Rabbi Yehoshua Weber

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Dedicated on the first yahrtzeit of Arnie Niederhoffer, za”l,  a man of wisdom, warmth and forever inspiring optimism.

The animal rights movement has such impetus now.

And much of that impetus – believe it or not - stems from Adolf Hitler, may his memory be cursed.

Hitler, a vegetarian himself, was greatly concerned about animal rights. So much so, that he made animal rights a cornerstone of Nazi legislation.

“In Nazi Germany…people who mistreated pets could be sentenced to two years in jail. The Nazis banned foie gras (because of cruelty to fowl). They also banned docking animals without anesthesia and severely restricted invasive animal research. They established the first laws protecting animals used in films … and also mandated humane slaughter … and euthanasia for terminally ill pets (the Nazis were particularly concerned with how lobsters suffered in restaurants)…and instituted school curricula for the humane treatment of animals …”

“Heinrich Himmler once asked his doctor, who was a hunter, ‘How can you … shoot … poor creatures browsing on the edge of a wood...it is murder.’ Perhaps the most chilling episode in the bizarre annals of Nazi animal protection was a 1942 law banning pet-keeping by Jews. As a result, pets owned by Jews were rounded up and humanely euthanized … Jews themselves were not covered by humane slaughter legislation.”[1]

What motivated this focus on animal rights?

One motivation may have been the desire to hide Nazi monstrosities behind a patina of respectability. The pioneering of animal rights, let Nazis say “Look we’re moral - we even treat animals humanely.”

Why, though, did their attempt at respectability focus on animals? It may go back to one of Nazi Germany’s first anti-Semitic legislations - the banning of shechita in April of 1933, right when the Nazis assumed power. Nazis were still obfuscating their murderous anti-Semitism then. To abet that obfuscation shechita was banned to “protect animals” – not as anti-Semitic legislation. This “protective” legislation – once in place – likely created a culture of animal protection.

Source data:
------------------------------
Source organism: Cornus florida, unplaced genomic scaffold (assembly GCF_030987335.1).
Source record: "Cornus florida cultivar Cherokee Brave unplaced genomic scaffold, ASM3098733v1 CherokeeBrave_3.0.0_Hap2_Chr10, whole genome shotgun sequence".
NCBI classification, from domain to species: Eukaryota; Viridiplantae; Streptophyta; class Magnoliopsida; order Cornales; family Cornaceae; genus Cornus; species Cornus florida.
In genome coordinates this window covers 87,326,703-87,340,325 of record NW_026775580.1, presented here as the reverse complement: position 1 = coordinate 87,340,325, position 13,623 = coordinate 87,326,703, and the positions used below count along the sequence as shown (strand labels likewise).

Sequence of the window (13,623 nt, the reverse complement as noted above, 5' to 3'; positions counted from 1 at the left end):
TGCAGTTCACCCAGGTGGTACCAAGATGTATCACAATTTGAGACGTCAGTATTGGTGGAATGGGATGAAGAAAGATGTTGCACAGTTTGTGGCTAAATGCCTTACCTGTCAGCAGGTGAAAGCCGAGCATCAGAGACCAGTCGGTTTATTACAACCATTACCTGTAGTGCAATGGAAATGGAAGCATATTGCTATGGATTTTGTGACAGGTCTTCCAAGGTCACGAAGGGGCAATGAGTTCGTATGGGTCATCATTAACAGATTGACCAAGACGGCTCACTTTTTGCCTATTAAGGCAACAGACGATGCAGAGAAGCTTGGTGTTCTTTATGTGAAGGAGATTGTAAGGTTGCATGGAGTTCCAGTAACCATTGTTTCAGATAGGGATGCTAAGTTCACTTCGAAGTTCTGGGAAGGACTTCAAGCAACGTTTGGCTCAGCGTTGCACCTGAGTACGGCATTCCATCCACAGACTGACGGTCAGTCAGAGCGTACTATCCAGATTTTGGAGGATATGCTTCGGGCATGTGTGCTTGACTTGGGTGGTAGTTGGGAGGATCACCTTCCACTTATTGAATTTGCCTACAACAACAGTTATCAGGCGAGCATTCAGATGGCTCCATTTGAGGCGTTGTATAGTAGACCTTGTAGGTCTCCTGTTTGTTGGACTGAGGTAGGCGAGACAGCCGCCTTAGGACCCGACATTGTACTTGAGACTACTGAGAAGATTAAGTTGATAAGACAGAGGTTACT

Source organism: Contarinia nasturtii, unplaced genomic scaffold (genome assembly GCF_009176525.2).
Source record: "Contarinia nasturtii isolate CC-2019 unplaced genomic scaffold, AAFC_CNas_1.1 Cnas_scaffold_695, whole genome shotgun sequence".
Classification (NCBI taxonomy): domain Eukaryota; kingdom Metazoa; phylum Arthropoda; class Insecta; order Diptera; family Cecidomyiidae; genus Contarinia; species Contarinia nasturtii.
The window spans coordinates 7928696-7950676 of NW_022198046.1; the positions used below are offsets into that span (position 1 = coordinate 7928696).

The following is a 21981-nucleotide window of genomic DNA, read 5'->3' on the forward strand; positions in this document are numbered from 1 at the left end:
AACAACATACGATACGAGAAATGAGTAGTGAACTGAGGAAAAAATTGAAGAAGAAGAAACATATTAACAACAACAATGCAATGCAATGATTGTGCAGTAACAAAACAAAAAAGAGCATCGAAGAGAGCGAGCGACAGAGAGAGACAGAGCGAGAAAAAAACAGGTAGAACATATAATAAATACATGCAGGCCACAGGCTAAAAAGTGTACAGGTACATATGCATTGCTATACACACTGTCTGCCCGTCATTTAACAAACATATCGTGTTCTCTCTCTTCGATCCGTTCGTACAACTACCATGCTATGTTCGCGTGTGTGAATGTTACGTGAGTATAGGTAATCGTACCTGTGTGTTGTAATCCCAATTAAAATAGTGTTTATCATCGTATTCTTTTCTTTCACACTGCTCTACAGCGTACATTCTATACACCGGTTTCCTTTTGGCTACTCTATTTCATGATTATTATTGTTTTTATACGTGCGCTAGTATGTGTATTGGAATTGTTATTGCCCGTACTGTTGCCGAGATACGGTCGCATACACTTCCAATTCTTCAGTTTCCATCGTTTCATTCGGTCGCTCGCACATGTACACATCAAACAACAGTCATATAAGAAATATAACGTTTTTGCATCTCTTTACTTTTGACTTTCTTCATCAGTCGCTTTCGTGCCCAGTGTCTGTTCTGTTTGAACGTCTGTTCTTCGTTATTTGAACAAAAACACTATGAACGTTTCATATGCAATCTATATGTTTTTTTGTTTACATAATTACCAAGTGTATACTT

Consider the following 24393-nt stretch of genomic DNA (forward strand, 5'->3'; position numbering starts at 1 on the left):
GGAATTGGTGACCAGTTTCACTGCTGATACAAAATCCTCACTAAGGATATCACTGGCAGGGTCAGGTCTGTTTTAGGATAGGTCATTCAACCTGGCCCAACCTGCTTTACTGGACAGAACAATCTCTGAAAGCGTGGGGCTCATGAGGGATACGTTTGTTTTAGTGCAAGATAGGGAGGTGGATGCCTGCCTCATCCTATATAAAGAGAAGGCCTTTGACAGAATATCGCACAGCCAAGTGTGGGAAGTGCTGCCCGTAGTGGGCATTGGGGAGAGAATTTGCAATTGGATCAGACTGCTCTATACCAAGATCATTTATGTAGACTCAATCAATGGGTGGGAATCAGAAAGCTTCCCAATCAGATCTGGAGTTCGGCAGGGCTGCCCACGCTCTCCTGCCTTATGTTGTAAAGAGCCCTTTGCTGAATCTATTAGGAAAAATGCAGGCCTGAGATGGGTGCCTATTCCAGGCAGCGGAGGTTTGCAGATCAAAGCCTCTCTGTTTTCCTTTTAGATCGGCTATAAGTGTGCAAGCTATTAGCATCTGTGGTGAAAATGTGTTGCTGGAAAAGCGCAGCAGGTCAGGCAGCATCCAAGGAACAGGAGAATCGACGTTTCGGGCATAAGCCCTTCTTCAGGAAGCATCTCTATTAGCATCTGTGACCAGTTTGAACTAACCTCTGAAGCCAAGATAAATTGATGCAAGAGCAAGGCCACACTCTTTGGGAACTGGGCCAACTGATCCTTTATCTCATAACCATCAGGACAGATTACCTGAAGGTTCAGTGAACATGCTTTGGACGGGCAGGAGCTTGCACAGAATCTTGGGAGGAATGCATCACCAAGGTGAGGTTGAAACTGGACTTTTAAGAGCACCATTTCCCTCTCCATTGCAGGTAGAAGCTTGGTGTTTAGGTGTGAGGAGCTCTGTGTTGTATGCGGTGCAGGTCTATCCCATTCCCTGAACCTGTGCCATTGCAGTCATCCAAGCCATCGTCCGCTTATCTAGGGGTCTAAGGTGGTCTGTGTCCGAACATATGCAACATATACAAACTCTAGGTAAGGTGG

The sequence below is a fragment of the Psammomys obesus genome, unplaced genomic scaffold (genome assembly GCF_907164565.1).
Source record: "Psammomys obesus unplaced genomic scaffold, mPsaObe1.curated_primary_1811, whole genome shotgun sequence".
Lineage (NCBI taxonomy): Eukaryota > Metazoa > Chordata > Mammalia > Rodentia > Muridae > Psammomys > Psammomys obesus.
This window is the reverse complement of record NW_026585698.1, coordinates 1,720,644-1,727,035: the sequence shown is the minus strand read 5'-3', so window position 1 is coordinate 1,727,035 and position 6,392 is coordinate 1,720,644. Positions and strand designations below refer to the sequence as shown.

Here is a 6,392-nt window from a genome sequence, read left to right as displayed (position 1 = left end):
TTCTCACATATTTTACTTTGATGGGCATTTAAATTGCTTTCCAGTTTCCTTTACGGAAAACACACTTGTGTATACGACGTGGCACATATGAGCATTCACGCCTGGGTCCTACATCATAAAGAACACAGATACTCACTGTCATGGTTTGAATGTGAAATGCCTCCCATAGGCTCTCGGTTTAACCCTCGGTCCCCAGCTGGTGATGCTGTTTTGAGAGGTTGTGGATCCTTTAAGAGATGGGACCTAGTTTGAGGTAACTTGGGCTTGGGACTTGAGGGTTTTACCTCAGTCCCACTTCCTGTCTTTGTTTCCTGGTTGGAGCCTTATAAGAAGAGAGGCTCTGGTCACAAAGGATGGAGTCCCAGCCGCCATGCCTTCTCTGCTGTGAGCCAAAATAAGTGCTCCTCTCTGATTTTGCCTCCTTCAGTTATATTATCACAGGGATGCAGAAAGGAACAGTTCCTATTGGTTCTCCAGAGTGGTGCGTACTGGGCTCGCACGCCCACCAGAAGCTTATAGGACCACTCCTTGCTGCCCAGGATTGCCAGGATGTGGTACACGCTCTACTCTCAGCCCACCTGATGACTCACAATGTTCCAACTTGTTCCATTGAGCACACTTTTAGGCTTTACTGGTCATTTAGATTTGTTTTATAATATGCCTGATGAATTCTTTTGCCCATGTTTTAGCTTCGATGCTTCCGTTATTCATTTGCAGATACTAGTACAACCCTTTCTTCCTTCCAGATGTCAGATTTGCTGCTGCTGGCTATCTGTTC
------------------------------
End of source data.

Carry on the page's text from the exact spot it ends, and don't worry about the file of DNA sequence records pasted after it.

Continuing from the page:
Another reason for focusing on animals may be because “animal rights” – surprisingly - “validated” the murder of Jews. Why? Because extending “rights” to animals compared animals, on some level, to humans. That comparison allowed Nazis to compare “lower humans” (in Nazi eyes, Jews were lower humans) to “lower animals” - which “validated” killing “lower humans” the way we kill “lower animals” like vermin.[2]

Yet another motivation stems from the innate morality that most people feel – and need to “express.” Nazis “expressed” those feelings on animals. That expression may have addressed their moral “needs” thereby “freeing” them to be cruel towards humans.

Nazis, then, “misdirected” morality. Away from people. On towards animals. This conveys a valuable lesson to us.

No, not a lesson about not extending mercy towards animals.

Our Torah extends much mercy towards animals. That mercy obligates us to slaughter animals in the least painful of manners.[3] That mercy manifests itself in our repudiation of sport-hunting.[4] That mercy also prohibits us from “taking” an egg from it’s nest while the mother is still there. Why? Because it’s “painful for the mother bird to see this.”[5]